On review, the Court first concluded that the Employer had an obligation to bargain with the Machinists before it shut down PMMC’s operations.  The Court based that conclusion largely on PCMC and PMMC’s stipulation of their single-employer status, explaining that they “effectively conceded that they (together) were required to bargain with [Machinists] about the ‘terms and conditions’ of its members’ employment at the Oakland and Tacoma terminals.”  In so holding, the Court rejected ILWU’s contention that PMMC had properly terminated its relationship with the Mechanics and that thus PCMC could hire the mechanics without regard to their former union membership.  The Court also rejected ILWU’s argument that the mechanics merged by accretion into the existing coastwide bargaining unit.  Accordingly, the Court explained, because the Machinists “continued as the appropriate bargaining representative for the mechanics at the Oakland and Tacoma terminals after March 31, 2005, ILWU violated [S]ections 8(b)(1)(A) and (2) of the NLRA when it accepted recognition from the [e]mployer.”  Finally, the Court held that ILWU’s challenge to the Board’s remedy was not properly before it, but commented that the issue could be later raised in a compliance proceeding.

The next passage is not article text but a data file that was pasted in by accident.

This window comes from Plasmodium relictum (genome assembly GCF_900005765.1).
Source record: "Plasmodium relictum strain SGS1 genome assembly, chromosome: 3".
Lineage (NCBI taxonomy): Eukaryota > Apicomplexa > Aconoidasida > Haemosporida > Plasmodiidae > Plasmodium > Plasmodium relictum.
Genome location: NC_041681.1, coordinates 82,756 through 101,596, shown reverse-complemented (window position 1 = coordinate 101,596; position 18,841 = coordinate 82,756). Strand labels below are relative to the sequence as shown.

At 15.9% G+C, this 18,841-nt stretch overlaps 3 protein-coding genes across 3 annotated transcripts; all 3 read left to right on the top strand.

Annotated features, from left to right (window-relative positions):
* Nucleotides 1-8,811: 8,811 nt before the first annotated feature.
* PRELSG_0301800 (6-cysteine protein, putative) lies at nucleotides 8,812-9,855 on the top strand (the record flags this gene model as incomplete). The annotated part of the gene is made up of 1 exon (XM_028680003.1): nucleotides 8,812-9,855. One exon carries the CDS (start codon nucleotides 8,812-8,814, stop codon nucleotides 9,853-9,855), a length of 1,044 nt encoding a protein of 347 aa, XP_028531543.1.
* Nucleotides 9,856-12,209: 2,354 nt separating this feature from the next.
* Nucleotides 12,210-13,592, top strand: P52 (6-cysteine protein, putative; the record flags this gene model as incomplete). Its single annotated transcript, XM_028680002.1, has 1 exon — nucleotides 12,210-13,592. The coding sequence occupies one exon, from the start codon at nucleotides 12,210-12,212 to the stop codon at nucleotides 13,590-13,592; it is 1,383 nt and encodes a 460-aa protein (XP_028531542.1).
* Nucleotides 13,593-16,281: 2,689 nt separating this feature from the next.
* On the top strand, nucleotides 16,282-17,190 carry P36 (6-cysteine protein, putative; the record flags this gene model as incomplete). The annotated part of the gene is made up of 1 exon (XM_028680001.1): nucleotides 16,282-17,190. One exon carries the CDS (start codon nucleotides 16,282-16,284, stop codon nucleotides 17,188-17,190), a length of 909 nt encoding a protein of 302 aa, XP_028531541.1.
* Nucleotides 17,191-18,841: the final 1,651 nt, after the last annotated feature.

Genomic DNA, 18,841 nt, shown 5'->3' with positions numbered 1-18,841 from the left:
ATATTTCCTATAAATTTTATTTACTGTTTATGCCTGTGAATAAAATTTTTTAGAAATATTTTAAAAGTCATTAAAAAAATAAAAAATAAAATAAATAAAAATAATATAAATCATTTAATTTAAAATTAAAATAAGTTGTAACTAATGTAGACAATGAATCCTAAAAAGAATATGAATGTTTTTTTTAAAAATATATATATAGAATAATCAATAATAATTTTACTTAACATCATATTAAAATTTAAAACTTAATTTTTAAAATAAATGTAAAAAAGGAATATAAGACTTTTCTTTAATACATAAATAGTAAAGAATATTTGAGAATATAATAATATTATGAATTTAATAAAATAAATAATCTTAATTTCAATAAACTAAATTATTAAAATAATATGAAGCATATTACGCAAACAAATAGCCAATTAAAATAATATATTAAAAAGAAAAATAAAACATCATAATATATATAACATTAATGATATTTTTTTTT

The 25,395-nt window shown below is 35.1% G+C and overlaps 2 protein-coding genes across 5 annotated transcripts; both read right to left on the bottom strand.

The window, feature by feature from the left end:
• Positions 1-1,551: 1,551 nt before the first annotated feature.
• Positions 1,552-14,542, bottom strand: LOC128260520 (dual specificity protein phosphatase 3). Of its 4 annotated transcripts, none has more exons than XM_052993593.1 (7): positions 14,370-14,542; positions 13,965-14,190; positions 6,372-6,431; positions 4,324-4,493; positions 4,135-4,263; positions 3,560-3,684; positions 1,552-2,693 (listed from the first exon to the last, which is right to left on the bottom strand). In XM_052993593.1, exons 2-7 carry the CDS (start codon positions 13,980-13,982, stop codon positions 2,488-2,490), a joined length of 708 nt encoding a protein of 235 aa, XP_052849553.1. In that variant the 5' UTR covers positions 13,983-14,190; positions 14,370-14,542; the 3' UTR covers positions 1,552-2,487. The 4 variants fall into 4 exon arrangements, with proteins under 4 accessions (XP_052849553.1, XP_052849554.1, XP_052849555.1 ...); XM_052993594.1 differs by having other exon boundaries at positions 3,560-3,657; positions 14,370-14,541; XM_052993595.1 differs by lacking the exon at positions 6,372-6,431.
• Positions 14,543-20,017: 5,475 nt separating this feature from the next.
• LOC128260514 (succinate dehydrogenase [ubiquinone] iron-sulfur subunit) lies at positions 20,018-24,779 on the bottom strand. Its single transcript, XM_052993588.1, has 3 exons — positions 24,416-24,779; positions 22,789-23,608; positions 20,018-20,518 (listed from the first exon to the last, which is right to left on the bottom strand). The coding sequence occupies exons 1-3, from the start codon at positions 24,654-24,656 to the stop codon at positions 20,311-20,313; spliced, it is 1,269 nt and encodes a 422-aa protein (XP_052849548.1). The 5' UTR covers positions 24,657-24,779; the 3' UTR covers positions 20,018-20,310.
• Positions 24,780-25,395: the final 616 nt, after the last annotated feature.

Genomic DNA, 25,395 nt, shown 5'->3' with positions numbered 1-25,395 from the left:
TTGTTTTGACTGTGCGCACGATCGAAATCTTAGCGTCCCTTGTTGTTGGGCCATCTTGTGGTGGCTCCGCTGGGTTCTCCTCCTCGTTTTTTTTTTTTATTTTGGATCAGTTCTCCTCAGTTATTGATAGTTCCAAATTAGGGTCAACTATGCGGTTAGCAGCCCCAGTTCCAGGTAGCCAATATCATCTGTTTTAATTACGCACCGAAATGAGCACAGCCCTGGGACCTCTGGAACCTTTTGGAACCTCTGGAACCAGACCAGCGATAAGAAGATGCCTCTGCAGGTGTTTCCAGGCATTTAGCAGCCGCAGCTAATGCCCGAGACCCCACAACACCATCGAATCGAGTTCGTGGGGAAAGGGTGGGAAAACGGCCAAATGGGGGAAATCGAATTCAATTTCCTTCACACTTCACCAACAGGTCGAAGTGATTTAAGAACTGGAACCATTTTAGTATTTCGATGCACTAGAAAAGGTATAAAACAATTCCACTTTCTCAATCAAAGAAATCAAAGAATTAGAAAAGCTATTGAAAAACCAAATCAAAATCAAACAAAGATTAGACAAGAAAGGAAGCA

The Court’s opinion is here.

Philips Electronics North America Corporation, Board Case No. 26-CA-085613 (reported at 361 NLRB No. 16) (6th Cir. decided under the name Craft v. NLRB, June 5, 2018)

In an unpublished per curiam order, the Court denied the petition filed by the charging party for review of the Board’s dismissal of the complaint allegation that he had been unlawfully discharged in violation of Section 8(a)(1).  On that issue, the Board (Members Miscimarra, Johnson, and Schiffer) adopted, in the absence of exceptions, the Administrative Law Judge’s findings that he engaged in protected activity by discussing and showing his final warning to other employees, that such activity was a motivating factor in his discharge, but found that the Employer would have discharged him for legitimate reasons even in the absence of his protected activities.  Taking the case on submission without oral argument, the Court held that substantial evidence supported the Board’s determination that the Employer would have discharged him for legitimate reasons even in the absence of his protected activities.